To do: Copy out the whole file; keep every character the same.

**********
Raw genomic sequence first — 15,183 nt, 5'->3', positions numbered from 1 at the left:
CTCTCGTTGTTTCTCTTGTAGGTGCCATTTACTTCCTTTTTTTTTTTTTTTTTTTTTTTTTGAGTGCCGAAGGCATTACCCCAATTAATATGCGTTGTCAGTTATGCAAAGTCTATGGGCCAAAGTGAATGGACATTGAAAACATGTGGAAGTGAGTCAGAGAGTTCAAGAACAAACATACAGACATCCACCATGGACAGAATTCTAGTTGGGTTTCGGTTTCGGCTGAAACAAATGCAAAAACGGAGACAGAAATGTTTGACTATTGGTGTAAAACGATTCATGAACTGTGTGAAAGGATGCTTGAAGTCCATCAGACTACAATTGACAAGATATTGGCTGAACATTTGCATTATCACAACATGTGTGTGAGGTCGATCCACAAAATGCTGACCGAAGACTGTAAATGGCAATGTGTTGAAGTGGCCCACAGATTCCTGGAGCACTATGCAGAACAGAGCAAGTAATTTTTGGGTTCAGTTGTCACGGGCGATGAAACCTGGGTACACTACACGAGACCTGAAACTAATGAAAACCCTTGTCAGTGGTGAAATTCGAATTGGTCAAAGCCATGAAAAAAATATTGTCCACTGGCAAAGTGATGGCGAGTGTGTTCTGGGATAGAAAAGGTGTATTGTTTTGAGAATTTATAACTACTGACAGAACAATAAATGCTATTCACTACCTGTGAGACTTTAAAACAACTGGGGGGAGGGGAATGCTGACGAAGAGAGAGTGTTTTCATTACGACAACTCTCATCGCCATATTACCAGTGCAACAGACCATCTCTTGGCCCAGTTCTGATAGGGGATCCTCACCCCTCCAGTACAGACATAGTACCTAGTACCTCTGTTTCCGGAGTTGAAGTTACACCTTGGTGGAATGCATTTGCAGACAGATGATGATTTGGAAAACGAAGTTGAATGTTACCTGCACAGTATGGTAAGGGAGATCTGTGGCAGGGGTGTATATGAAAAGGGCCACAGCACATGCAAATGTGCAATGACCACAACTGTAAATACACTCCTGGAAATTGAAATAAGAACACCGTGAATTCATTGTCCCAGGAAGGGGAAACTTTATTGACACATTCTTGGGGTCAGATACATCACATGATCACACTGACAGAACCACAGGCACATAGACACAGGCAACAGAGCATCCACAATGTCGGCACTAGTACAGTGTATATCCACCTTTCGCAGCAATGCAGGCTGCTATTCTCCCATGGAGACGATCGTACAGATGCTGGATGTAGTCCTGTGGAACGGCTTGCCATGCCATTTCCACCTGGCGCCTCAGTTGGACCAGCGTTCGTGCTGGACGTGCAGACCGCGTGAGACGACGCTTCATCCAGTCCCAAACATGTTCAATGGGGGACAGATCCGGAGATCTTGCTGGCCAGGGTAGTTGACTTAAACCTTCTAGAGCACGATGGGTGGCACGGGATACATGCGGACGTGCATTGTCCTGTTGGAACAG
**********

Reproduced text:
Raw genomic sequence first — 15,183 nt, 5'->3', positions numbered from 1 at the left:
CTCTCGTTGTTTCTCTTGTAGGTGCCATTTACTTCCTTTTTTTTTTTTTTTTTTTTTTTTTGAGTGCCGAAGGCATTACCCCAATTAATATGCGTTGTCAGTTATGCAAAGTCTATGGGCCAAAGTGAATGGACATTGAAAACATGTGGAAGTGAGTCAGAGAGTTCAAGAACAAACATACAGACATCCACCATGGACAGAATTCTAGTTGGGTTTCGGTTTCGGCTGAAACAAATGCAAAAACGGAGACAGAAATGTTTGACTATTGGTGTAAAACGATTCATGAACTGTGTGAAAGGATGCTTGAAGTCCATCAGACTACAATTGACAAGATATTGGCTGAACATTTGCATTATCACAACATGTGTGTGAGGTCGATCCACAAAATGCTGACCGAAGACTGTAAATGGCAATGTGTTGAAGTGGCCCACAGATTCCTGGAGCACTATGCAGAACAGAGCAAGTAATTTTTGGGTTCAGTTGTCACGGGCGATGAAACCTGGGTACACTACACGAGACCTGAAACTAATGAAAACCCTTGTCAGTGGTGAAATTCGAATTGGTCAAAGCCATGAAAAAAATATTGTCCACTGGCAAAGTGATGGCGAGTGTGTTCTGGGATAGAAAAGGTGTATTGTTTTGAGAATTTATAACTACTGACAGAACAATAAATGCTATTCACTACCTGTGAGACTTTAAAACAACTGGGGGGAGGGGAATGCTGACGAAGAGAGAGTGTTTTCATTACGACAACTCTCATCGCCATATTACCAGTGCAACAGACCATCTCTTGGCCCAGTTCTGATAGGGGATCCTCACCCCTCCAGTACAGACATAGTACCTAGTACCTCTGTTTCCGGAGTTGAAGTTACACCTTGGTGGAATGCATTTGCAGACAGATGATGATTTGGAAAACGAAGTTGAATGTTACCTGCACAGTATGGTAAGGGAGATCTGTGGCAGGGGTGTATATGAAAAGGGCCACAGCACATGCAAATGTGCAATGACCACAACTGTAAATACACTCCTGGAAATTGAAATAAGAACACCGTGAATTCATTGTCCCAGGAAGGGGAAACTTTATTGACACATTCTTGGGGTCAGATACATCACATGATCACACTGACAGAACCACAGGCACATAGACACAGGCAACAGAGCATCCACAATGTCGGCACTAGTACAGTGTATATCCACCTTTCGCAGCAATGCAGGCTGCTATTCTCCCATGGAGACGATCGTACAGATGCTGGATGTAGTCCTGTGGAACGGCTTGCCATGCCATTTCCACCTGGCGCCTCAGTTGGACCAGCGTTCGTGCTGGACGTGCAGACCGCGTGAGACGACGCTTCATCCAGTCCCAAACATGTTCAATGGGGGACAGATCCGGAGATCTTGCTGGCCAGGGTAGTTGACTTAAACCTTCTAGAGCACGATGGGTGGCACGGGATACATGCGGACGTGCATTGTCCTGTTGGAACAG